JazzMutant Lemur, RIP

JazzMutant Lemur

JazzMutant has updated their site with a sort of tombstone to their company and it’s iconic Lemur multi-touch music controller. All of JazzMutant’s remaining stock of Lemur controllers is now sold. They note, “We have cleared all our stock out and all Jazzmutant commercial activities are ceasing now.”

Less than a year ago, JazzMutant was skeptical about the prospects of the iPad as a musical tool:

Having been at the forefront of touch innovation for seven years now, Jazzmutant has been watching the fast evolution of the multi-touch landscape. We expect to see a lot of Lemur rip-offs showing up on the App Store, as well as other multitouch capable devices. However, we believe that it’s not really the same kind of product. The Lemur is a device dedicated to music and visual control. The iPad, on the other hand, is a mainstream product, a ‘jack-of-all-trades’ that’s not specifically tailored to musicians’ needs.

The Lemur will continue to be the choice of many professionals. However, you can be sure that whatever happens, you will most definitely be hearing exciting news from JazzMutant again in the future.

JazzMutant’s stance reads as overly optimistic or arrogant from today’s perspective. Many would argue that the Lemur was a much more sophisticated tool than any of the current iPad apps. But JazzMutant effectively ceded multi-touch music control to a startups that didn’t have a hardware business to protect.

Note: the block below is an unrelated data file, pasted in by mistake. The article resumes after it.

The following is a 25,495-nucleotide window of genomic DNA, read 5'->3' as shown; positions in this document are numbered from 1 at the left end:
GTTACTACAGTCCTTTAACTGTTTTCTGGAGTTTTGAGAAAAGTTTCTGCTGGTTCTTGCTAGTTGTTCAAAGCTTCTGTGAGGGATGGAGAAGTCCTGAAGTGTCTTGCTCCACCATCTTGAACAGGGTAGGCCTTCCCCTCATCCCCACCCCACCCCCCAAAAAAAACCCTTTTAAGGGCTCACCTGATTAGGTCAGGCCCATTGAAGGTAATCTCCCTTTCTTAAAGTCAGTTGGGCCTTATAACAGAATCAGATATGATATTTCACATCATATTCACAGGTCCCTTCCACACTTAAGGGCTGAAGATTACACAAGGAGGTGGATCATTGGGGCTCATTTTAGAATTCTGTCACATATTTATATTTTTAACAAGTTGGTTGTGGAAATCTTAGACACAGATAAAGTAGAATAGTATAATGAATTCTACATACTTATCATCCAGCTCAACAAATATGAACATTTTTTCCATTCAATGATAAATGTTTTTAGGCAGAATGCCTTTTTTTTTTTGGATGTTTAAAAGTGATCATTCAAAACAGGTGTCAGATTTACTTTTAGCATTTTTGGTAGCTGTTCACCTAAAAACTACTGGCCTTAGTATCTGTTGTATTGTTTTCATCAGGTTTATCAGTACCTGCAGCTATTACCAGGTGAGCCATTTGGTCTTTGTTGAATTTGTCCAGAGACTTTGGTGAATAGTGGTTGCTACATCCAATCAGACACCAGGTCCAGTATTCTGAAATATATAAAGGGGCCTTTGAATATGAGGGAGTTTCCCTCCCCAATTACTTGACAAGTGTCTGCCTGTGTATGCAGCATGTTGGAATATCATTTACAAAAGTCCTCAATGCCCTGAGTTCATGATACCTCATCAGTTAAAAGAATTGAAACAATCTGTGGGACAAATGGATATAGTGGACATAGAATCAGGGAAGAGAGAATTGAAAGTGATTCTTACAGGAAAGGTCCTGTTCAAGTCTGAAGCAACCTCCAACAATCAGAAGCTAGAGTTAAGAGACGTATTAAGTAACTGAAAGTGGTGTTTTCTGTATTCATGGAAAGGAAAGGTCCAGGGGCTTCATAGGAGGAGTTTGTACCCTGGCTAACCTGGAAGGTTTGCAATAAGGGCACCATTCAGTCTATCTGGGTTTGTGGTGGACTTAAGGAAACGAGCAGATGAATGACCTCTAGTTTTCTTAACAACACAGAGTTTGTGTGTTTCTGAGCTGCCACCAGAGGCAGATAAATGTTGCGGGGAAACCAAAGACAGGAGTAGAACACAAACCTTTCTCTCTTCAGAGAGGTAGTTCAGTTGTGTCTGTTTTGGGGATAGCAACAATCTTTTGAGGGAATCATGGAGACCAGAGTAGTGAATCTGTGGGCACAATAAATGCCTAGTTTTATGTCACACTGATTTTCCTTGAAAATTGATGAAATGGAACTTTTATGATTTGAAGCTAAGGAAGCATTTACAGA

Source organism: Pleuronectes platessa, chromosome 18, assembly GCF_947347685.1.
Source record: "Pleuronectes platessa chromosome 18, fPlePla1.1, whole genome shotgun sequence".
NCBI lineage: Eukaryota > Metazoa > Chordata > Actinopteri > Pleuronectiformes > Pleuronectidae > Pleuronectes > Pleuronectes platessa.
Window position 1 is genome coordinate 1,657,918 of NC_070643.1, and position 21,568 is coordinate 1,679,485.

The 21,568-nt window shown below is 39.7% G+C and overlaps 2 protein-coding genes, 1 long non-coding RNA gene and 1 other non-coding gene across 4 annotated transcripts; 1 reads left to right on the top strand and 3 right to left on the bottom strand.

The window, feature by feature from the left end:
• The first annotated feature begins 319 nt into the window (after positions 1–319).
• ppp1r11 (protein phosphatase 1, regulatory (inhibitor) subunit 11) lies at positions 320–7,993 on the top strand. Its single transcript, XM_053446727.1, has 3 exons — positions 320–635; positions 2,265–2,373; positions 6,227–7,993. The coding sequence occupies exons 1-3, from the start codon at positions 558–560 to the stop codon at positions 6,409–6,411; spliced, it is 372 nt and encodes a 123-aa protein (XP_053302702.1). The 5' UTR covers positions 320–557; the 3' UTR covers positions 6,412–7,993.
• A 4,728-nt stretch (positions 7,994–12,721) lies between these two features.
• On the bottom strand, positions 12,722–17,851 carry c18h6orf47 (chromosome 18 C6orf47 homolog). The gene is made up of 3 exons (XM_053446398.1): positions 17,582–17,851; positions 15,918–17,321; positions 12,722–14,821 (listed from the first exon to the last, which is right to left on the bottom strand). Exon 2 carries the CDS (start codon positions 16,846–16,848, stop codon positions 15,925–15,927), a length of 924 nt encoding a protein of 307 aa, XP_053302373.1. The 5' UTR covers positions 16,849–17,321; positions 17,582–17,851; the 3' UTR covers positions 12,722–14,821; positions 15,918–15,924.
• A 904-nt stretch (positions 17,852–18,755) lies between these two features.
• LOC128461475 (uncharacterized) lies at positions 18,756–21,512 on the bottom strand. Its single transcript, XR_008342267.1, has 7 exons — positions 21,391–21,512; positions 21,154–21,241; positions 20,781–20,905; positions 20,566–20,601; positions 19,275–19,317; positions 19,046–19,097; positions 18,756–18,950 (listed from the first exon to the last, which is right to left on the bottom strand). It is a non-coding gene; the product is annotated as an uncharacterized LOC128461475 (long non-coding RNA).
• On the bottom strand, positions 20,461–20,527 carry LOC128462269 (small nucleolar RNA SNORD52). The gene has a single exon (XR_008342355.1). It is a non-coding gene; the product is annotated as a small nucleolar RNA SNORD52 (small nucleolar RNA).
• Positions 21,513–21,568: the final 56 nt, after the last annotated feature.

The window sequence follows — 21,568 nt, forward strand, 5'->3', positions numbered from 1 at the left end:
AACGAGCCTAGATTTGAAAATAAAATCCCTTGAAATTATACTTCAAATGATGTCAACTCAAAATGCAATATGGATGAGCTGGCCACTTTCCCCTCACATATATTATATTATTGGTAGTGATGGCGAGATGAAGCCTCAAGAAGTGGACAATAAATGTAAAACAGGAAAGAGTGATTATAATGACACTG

The Lemur had many features which have yet to be duplicated in any iPad app. In the long run, though, musicians will probably be better served by mainstream tablets, with dozens of competing controller app developers.

21 thoughts on “JazzMutant Lemur, RIP

  1. Not sure what you're reading as "apple love" in this.

    From what I've seen of the Lemur, the article seems right. – the Lemur was more sophisticated as a controller than the current generation of iPad controller apps, but it was also an expensive one-trick-pony.

  2. Ipad 500$
    Lemur 3,000$

    Enough said.

    They can't compete with such different prices. Probably more than 50% of the people that read this blog can't afford an ipad, less a Lemur.
    Apple wins this one.

  3. Actually that might be the price you pay for bad timing. Maybe Jazzmutant was just a little bit ahead of its time. They should have waited for Apple to make multi-touch mainstream (as they are doing) wait for people to get annoyed by the iPad and wish for a one purpose device that works, then launch the Lemur, probably at a lower price point (since the whole tech would have become cheaper due to larger demand) and maybe check that there are not too many bugs in the software.
    They did it the other way around…
    Question is: would we have TouchOSC or other software like this without the Lemur?

  4. Probably not..

    I'm still waiting on the plug n play feature for all this crap. When I had an iPad (sold it after a gig, didn't like it) you had to setup a network on your computer, connect touchOSC to that network then run a program to receive OSC and convert it to Midi to use in Live. Ugh.

  5. I mean, why isn't Jazzmutant just developing a UI for a variety of DAWs now? Why not take advantage of all of this?

    I'm curious how much Korg made with their various iApps. I sure gave them 40 bucks or so..

  6. I have a lemur. I have played with ipad. No comparison. Period. The lemur is easier to set up. You can tell its tailored especially for musicians. It has a bigger screen and feels meatier than the ipad, like if you drop it it wont break. There are templates that you simply could not recreate on the ipads many apps that exist. I like the ipad. I think its great. But its not a lemur. I dont think it ever will be.